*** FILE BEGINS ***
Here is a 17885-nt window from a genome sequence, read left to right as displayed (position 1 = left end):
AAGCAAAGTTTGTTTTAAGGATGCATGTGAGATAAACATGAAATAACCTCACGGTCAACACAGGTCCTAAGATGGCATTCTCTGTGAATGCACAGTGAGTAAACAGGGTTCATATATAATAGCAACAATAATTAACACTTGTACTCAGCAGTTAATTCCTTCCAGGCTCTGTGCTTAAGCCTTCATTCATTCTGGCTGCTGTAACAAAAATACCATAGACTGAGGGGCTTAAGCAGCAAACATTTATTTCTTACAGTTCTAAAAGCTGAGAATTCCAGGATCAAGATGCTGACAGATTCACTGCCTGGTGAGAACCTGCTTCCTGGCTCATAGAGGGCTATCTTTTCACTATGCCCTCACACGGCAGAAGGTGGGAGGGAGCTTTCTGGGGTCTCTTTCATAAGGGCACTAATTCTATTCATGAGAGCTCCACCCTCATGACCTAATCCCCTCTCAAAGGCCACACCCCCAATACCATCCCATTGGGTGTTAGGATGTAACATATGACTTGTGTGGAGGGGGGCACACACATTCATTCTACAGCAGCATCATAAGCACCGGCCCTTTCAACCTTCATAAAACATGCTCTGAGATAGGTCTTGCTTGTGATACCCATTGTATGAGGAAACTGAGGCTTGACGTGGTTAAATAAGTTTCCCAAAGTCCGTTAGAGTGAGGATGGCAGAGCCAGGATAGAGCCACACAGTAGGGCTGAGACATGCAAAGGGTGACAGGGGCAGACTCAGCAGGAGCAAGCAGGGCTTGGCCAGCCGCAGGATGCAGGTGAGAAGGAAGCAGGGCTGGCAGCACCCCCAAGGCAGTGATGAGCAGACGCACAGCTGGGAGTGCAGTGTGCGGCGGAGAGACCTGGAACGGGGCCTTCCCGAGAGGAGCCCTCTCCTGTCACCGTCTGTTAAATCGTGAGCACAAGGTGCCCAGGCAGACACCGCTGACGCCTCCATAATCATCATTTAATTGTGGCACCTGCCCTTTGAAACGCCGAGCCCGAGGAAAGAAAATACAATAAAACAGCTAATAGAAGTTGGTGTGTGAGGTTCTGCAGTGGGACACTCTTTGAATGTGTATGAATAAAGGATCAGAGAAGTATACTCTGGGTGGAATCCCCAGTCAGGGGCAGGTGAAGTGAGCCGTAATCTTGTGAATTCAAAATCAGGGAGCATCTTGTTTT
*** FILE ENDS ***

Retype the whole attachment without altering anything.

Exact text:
Here is a 17885-nt window from a genome sequence, read left to right as displayed (position 1 = left end):
AAGCAAAGTTTGTTTTAAGGATGCATGTGAGATAAACATGAAATAACCTCACGGTCAACACAGGTCCTAAGATGGCATTCTCTGTGAATGCACAGTGAGTAAACAGGGTTCATATATAATAGCAACAATAATTAACACTTGTACTCAGCAGTTAATTCCTTCCAGGCTCTGTGCTTAAGCCTTCATTCATTCTGGCTGCTGTAACAAAAATACCATAGACTGAGGGGCTTAAGCAGCAAACATTTATTTCTTACAGTTCTAAAAGCTGAGAATTCCAGGATCAAGATGCTGACAGATTCACTGCCTGGTGAGAACCTGCTTCCTGGCTCATAGAGGGCTATCTTTTCACTATGCCCTCACACGGCAGAAGGTGGGAGGGAGCTTTCTGGGGTCTCTTTCATAAGGGCACTAATTCTATTCATGAGAGCTCCACCCTCATGACCTAATCCCCTCTCAAAGGCCACACCCCCAATACCATCCCATTGGGTGTTAGGATGTAACATATGACTTGTGTGGAGGGGGGCACACACATTCATTCTACAGCAGCATCATAAGCACCGGCCCTTTCAACCTTCATAAAACATGCTCTGAGATAGGTCTTGCTTGTGATACCCATTGTATGAGGAAACTGAGGCTTGACGTGGTTAAATAAGTTTCCCAAAGTCCGTTAGAGTGAGGATGGCAGAGCCAGGATAGAGCCACACAGTAGGGCTGAGACATGCAAAGGGTGACAGGGGCAGACTCAGCAGGAGCAAGCAGGGCTTGGCCAGCCGCAGGATGCAGGTGAGAAGGAAGCAGGGCTGGCAGCACCCCCAAGGCAGTGATGAGCAGACGCACAGCTGGGAGTGCAGTGTGCGGCGGAGAGACCTGGAACGGGGCCTTCCCGAGAGGAGCCCTCTCCTGTCACCGTCTGTTAAATCGTGAGCACAAGGTGCCCAGGCAGACACCGCTGACGCCTCCATAATCATCATTTAATTGTGGCACCTGCCCTTTGAAACGCCGAGCCCGAGGAAAGAAAATACAATAAAACAGCTAATAGAAGTTGGTGTGTGAGGTTCTGCAGTGGGACACTCTTTGAATGTGTATGAATAAAGGATCAGAGAAGTATACTCTGGGTGGAATCCCCAGTCAGGGGCAGGTGAAGTGAGCCGTAATCTTGTGAATTCAAAATCAGGGAGCATCTTGTTTT